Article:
This article by Sam Cater originally appeared in AppStorm
Many tools and packages exist online to help people create websites with minimal effort and involvement. Of course, each one has their own strengths and weaknesses. Some are more aimed at creating blogs, while others are better for single-page info sites.
Moonfruit is another competitor in this market. It looks stylish, promises to be simple, and … you do want to create a new site, right? So what does it have to offer, and what are its pros and cons? Lets take a look…
Making Creativity Easy
Moonfruit is designed for people with absolutely no web design experience. It attempts to give small business owners and individuals easy access to web management and creative tools. So without further ado, lets take a look at the site itself.
Choosing a template to work with
The first step in creating a site is choosing one of hundreds of themes as a starting point. From there it’s a case of altering and tweaking pretty much everything you see into a website that you would use to represent yourself.
The tools in the editor are very simple and easy to use, which is great because that’s exactly what people need. The elements, contents and formatting can be added and removed in a way that resembles Word or Publisher, so most people will feel comfortable using it. Moonfruit effectively turns a website into a page-by-page online document, where everything you see is configurable and can be adjusted as required.
The Editor window - More tools are made visible by selecting the categories at the top.
The content of the site has been intelligently and automatically mobile optimized.
A very useful feature Moonfruit has is automatic optimization of your site for mobile viewers. You don’t even have to configure or enable this, it’s there from the word go, no plugins, or code to meddle with. It didn’t show the Gallery image you can in these screenshots, however I am sure that this is solvable. Mobile-optimization is important these days, as with the growth of smartphone and tablet computer popularity, more and more views may come from such devices.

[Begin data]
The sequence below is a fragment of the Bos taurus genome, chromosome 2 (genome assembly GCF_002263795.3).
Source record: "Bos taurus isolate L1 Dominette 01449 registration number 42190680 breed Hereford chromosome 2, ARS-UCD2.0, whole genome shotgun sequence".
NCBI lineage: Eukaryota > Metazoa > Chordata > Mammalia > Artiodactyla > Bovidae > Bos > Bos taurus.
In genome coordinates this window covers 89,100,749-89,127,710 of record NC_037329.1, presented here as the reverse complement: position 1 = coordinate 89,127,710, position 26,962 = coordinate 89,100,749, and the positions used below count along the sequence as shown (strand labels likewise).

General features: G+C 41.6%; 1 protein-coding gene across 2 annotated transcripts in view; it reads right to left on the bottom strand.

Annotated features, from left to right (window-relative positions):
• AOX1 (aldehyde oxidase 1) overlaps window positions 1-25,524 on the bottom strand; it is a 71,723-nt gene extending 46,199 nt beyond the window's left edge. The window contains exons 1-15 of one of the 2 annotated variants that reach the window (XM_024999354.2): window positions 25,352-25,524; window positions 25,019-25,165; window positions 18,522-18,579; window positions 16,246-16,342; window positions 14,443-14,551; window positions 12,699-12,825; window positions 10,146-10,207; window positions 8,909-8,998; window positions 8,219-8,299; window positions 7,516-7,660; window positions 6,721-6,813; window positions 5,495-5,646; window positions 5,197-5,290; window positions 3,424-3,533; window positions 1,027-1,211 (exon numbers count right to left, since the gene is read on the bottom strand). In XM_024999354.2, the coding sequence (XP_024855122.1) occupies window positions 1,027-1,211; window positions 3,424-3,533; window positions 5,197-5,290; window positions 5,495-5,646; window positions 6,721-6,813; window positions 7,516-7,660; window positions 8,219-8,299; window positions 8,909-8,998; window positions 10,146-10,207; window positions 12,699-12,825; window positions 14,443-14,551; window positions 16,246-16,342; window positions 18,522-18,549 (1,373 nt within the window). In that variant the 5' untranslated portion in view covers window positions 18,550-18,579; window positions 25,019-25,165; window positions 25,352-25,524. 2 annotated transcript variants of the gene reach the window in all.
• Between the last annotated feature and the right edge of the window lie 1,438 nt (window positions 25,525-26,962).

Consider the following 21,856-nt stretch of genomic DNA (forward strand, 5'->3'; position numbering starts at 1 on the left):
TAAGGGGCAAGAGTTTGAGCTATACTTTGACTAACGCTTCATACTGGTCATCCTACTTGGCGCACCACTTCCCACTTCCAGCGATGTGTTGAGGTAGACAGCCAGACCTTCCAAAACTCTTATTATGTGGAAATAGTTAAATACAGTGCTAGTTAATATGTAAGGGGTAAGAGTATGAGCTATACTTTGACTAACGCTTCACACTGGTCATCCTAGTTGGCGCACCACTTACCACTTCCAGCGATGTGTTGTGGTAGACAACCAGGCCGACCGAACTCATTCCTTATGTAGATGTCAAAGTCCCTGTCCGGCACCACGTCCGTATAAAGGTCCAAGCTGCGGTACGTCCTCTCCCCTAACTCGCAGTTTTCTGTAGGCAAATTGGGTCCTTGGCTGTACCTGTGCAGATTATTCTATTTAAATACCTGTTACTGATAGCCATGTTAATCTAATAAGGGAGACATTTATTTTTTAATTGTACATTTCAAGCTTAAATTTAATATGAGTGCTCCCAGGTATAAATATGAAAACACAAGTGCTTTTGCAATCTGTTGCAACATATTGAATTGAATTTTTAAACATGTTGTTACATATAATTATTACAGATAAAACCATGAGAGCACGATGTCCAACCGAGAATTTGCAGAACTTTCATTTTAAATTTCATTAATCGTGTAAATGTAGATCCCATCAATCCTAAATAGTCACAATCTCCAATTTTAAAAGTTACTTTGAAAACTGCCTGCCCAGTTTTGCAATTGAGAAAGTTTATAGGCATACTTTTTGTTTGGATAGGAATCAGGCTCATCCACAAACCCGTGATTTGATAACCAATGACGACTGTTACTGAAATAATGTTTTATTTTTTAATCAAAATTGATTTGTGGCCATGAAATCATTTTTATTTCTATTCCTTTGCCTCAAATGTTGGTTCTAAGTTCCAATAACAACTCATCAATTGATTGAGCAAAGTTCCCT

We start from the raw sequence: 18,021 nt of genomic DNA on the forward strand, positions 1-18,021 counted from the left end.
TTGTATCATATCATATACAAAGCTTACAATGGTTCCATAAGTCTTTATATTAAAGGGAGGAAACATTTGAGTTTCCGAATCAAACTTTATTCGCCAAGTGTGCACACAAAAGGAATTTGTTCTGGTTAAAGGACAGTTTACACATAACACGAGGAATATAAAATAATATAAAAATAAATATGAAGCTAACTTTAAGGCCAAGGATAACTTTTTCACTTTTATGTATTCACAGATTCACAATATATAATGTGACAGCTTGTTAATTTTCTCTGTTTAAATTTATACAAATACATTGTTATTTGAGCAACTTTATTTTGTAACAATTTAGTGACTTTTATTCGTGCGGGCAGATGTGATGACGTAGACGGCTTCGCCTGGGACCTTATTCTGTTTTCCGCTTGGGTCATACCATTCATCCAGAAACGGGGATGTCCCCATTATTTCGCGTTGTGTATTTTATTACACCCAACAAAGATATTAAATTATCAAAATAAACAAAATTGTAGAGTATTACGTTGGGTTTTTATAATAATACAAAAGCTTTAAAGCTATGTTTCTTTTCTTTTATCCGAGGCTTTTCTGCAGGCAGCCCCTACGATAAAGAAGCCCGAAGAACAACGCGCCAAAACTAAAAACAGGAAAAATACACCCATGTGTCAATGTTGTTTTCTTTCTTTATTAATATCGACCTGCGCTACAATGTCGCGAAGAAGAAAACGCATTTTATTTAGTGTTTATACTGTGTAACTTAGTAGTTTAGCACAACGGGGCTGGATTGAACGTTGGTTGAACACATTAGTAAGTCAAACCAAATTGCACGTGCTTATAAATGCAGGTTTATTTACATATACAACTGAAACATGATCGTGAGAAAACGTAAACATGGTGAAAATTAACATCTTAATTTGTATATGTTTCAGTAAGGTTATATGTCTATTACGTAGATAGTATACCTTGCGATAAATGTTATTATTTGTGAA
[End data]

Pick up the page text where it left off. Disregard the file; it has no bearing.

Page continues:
Another factor that would definitely make Moonfruit appealing to people who want a hassle-free experience is that the hosting and domain settings are handled for you. No FTP client is required, and there are no HTML or CSS files to manage. The web interface handles it all. On the subject of domains, you can link one you own to Moonfruit in a matter of minutes. They guide you through the process of changing address records with the company you purchased the domain from and so forth. You can also use Moonfruit to register a new domain if you so wished.
The social aspect of a websites? They are included too, with Twitter integration, RSS feeds, comment boxes, forum backends, and chat widgets.
Free website? Why thank you, yes.
They start you out on a 15 Day Free trial with 20MB of storage space. For any more space than this you have to crack open your wallet.
I chose the trial at first, and was expecting to have a really restricted interface and being prompted to pay for extra features. However when I signed in a popup box asked if I wanted to continue my 15 day trial, or keep a site for free. I clicked free, and the only condition is that I have to sign in every six months to keep the site ‘active’. Seemed like a good deal to me.
Obviously if you want a site for small businesses and enterprises you are going to have to break the 20MB limit, but for individuals or small groups it seems you can have a website on Moonfruit for nothing.
There are several pieces of functionality you can add into your website if so required, such as a blog, or even a shop.
The blog interface is very simplistic, offering only minimal functionality. What you see in this screenshot is all that you get. However for those of you familiar with feature-rich WordPress, remember that this entire service is geared towards people looking for straightforwardness and simplicity. Whilst it may look pretty bare, this is all that a blogger really needs. Three design modes are offered, Text, Image, and Article, so it definitely won’t be replacing WordPress any time soon.
For the original article, please click here